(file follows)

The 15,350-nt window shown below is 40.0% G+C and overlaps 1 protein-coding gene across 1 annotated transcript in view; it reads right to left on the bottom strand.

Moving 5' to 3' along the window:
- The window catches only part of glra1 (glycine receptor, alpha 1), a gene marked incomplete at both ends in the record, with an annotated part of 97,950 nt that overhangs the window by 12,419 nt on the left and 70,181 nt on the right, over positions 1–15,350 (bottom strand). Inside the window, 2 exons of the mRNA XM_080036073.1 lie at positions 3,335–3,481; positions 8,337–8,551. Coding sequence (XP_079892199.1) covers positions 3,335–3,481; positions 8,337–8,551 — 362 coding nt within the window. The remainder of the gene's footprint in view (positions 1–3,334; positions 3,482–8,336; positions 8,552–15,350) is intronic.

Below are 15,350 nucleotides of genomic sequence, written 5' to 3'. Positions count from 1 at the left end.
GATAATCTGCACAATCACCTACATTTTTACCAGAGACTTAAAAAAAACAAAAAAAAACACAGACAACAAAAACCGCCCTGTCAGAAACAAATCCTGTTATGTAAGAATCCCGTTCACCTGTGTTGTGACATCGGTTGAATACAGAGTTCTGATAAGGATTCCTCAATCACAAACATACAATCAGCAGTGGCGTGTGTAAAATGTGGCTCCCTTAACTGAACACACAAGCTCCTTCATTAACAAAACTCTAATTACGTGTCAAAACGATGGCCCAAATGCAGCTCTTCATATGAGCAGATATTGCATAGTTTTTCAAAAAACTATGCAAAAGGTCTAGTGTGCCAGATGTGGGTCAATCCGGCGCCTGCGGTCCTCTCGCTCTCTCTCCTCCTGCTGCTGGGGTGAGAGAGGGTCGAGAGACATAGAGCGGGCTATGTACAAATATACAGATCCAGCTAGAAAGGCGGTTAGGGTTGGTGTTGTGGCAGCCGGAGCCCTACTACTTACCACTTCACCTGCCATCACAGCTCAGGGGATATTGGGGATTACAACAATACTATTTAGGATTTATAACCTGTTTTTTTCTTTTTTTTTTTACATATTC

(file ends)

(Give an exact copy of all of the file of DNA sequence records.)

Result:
The 15,350-nt window shown below is 40.0% G+C and overlaps 1 protein-coding gene across 1 annotated transcript in view; it reads right to left on the bottom strand.

Moving 5' to 3' along the window:
- The window catches only part of glra1 (glycine receptor, alpha 1), a gene marked incomplete at both ends in the record, with an annotated part of 97,950 nt that overhangs the window by 12,419 nt on the left and 70,181 nt on the right, over positions 1–15,350 (bottom strand). Inside the window, 2 exons of the mRNA XM_080036073.1 lie at positions 3,335–3,481; positions 8,337–8,551. Coding sequence (XP_079892199.1) covers positions 3,335–3,481; positions 8,337–8,551 — 362 coding nt within the window. The remainder of the gene's footprint in view (positions 1–3,334; positions 3,482–8,336; positions 8,552–15,350) is intronic.

Below are 15,350 nucleotides of genomic sequence, written 5' to 3'. Positions count from 1 at the left end.
GATAATCTGCACAATCACCTACATTTTTACCAGAGACTTAAAAAAAACAAAAAAAAACACAGACAACAAAAACCGCCCTGTCAGAAACAAATCCTGTTATGTAAGAATCCCGTTCACCTGTGTTGTGACATCGGTTGAATACAGAGTTCTGATAAGGATTCCTCAATCACAAACATACAATCAGCAGTGGCGTGTGTAAAATGTGGCTCCCTTAACTGAACACACAAGCTCCTTCATTAACAAAACTCTAATTACGTGTCAAAACGATGGCCCAAATGCAGCTCTTCATATGAGCAGATATTGCATAGTTTTTCAAAAAACTATGCAAAAGGTCTAGTGTGCCAGATGTGGGTCAATCCGGCGCCTGCGGTCCTCTCGCTCTCTCTCCTCCTGCTGCTGGGGTGAGAGAGGGTCGAGAGACATAGAGCGGGCTATGTACAAATATACAGATCCAGCTAGAAAGGCGGTTAGGGTTGGTGTTGTGGCAGCCGGAGCCCTACTACTTACCACTTCACCTGCCATCACAGCTCAGGGGATATTGGGGATTACAACAATACTATTTAGGATTTATAACCTGTTTTTTTCTTTTTTTTTTTACATATTC